Books for the general public

Casati, R. 2006 Il caso Wassermann e altri incidenti metafisici. Roma:Laterza.

A series of comtes philosophiques on the astonishment of the subject of thought experiments; characters who travel through time, or only exist on a written page, or only exist for an instant, try to tell us the desperate loneliness of their existence, suspended between abstraction and disenchantment.

– Spanish translation: Madrid, Alianza Editorial.

Casati, R. Varzi, A.C., 2006 Il pianeta dove scomparivano le cose (The Planet of Disappearing Things). Torino: Einaudi.

A philosophical book for children.

Casati, R. Varzi, A.C., 2004, Semplicità insormontabili (Insurmountable Simplicities, 39 Philosophical Conundrums, in Italian). Roma-Bari: Laterza (Quality Paperbacks 22, 194 pp. (ISBN 88-420-7304-4).

Italian edition: Semplicità insormontabili. 39 storie filosofiche, Roma, Laterza Editore, 2004, 194 pp. (ISBN 88-420-7304-4)

Paperback edition: 2006 (ISBN 88-420-7965-0)

Reprinted with a preface by Armando Massarenti: Milano, Il Sole 24 Ore Cultura, 2007, 202 pp. (ISBN 9-77186-380379)

French translation by Pierre-Emmanuel Dauzat: 39 Petites histoires philosophiques d’une redoutable simplicité, Paris, Albin Michel, 2005, 205 pp. (ISBN 2-226-15561-9)

Paperback edition: 2008 (ISBN 978-2-253-08390-0)

Korean translation by Hyunkyung Lee: 논쟁의 대가들 · 역설과 위트 논리와 상상력의 39 가지 철학우화, Seoul, Yoldaerim Publishing, 2005, 264 pp. (ISBN 89-90989-11-6)

e-book edition: 2005 (ISBN 105-81-99961)

Portuguese translation by Maurício Santana Dias: Simplicidades insolúveis. 39 histórias filosóficas, São Paulo, Companhia das Letras, 2005, 192 pp. (ISBN 85-35907-49-1)

Greek translation by Leonidas Balasopoulos: Ακατανίκητες απλότητες. 39 φιλοσοφικές ιστορίες, Athens, Ekdoseis Tou Eikostou Protou, 2006, 198 pp. (ISBN 960-8219-43-4)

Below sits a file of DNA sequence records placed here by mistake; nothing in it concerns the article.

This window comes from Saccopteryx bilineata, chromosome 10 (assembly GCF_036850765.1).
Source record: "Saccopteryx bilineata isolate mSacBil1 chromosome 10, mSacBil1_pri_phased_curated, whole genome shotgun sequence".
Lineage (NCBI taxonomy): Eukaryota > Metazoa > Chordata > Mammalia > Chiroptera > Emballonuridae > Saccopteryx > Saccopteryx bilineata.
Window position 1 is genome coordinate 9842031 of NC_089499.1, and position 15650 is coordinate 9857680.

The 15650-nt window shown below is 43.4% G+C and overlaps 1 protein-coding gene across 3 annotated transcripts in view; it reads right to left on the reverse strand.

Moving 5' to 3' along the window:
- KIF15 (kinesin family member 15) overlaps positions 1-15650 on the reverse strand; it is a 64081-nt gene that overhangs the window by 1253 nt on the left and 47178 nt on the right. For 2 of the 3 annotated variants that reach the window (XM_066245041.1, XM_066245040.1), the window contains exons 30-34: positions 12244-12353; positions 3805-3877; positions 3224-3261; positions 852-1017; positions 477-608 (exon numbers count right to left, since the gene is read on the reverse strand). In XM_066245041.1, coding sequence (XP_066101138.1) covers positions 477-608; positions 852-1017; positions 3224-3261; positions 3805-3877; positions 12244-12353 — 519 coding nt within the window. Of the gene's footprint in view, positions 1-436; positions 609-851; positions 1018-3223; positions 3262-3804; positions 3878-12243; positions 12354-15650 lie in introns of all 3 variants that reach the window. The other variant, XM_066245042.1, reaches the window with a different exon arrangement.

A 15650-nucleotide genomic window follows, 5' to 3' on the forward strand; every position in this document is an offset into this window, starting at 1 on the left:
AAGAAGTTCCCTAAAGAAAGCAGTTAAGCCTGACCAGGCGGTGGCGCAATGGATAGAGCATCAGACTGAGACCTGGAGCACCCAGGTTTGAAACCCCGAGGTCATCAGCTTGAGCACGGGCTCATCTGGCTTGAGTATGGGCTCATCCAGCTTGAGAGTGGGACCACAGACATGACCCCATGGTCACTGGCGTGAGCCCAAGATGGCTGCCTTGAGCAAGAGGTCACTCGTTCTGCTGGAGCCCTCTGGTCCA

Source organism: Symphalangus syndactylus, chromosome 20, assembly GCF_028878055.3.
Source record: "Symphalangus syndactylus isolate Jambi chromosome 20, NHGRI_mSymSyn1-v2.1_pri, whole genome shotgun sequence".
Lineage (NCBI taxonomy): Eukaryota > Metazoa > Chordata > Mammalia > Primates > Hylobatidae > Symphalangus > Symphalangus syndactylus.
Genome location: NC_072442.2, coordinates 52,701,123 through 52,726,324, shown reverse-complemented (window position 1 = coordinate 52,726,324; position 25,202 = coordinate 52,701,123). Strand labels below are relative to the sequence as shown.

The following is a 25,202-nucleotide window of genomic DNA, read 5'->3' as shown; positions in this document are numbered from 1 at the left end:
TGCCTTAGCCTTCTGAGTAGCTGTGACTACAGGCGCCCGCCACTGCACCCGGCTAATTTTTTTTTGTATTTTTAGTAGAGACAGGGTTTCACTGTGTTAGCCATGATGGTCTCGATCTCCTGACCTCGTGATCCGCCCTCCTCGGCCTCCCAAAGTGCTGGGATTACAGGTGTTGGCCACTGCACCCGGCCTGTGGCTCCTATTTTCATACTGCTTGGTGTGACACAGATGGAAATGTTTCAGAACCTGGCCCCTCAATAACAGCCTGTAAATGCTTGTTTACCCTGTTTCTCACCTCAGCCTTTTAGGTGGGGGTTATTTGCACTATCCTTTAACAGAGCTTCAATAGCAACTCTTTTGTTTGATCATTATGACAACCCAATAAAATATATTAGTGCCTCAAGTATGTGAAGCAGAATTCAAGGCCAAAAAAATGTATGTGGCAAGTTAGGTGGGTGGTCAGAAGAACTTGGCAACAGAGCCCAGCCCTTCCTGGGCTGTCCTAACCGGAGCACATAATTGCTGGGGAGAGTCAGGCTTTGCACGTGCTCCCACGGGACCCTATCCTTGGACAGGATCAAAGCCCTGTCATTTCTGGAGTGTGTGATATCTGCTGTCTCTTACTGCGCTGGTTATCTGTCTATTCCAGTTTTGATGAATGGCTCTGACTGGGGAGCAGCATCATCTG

Spanish translation by Josefa Linares de la Puerta: 39 (simples) cuentos filosóficos, Madrid, Alianza Editorial, 2007, 240 pp. (ISBN 978-84-206-6154-4)

Chinese translation by Hsu Yuan-Chen: 難解的簡單 · 39 杯哲學 Espresso, Taiwan, Athena Press, 2007, 227 pp. (ISBN 986137079X)

Polish translation by Anna Fraś and Aleksandra Maderak: Proste sytuacje nie do rozwiązania. 39 opowiadań filozoficznych, Kraków, Wydawnictwo Znak, 2008, 186 pp. (ISBN 978-83-240-1014-1)

Japanese translation to appear (Tokyo, Bungei Shunju)

A collection of dialogues, epistles, and imaginary documents illustrating the problems of philosophy that hide behind the wrinkles of daily life. What is there? Why can’t we sell our car to X and its pieces to Y? Do strawberries taste the same for everybody? What is the difference between right and left? Is time travel possible? Could it be of any use? Is the train we took today the same we took yesterday? Is everything interesting?

Theatre adaptation, Directed by Natalie Glick, All Gone theatre Company, New York, Fringe Festival 2010.


Academic books

Casati, R., Cavanagh, P., in progess, The Visual World of Shadows. Cambridge, Mass: MIT Press (to appear 2017).

Casati. R., Girotto V., in progress, Le soluzioni creative (Creative solutions). Roma: Laterza.

Casati, R., Varzi, A.C., 2014, L’incertezza elettorale. Che cos’è un voto? Come si contano i voti? E i voti contano davvero? Roma: Aracne Editrice.

A discussion of the so-far neglected issue of voting systems whose error margin is smaller than the difference between candidates highlights some aspects of voting as a process submitted to physical and cognitive constraints.

Casati, R., 2013, Dov’è il sole di notte? Milano: Cortina.

An innovative attempt at teaching elementary astronomy by the use of cognitive strategies such as changes in point of view and counterfactual reasoning.


Casati, R., 2013, Contro il colonialismo digitale (Against digital colonialism). Bari: Laterza 2013. French ed. Expanded, Contre le colonialisme numérique, Paris, Albin Michel (sept. 2013). Spanish edition, Ariel, 2014.

Why certain items, such as voting, the book or the classroom, are not fit for the unconditional migration to the digital world.


Casati, R. Prima Lezione di Filosofia. Roma: Laterza. (April 2011; second edition, May 2012)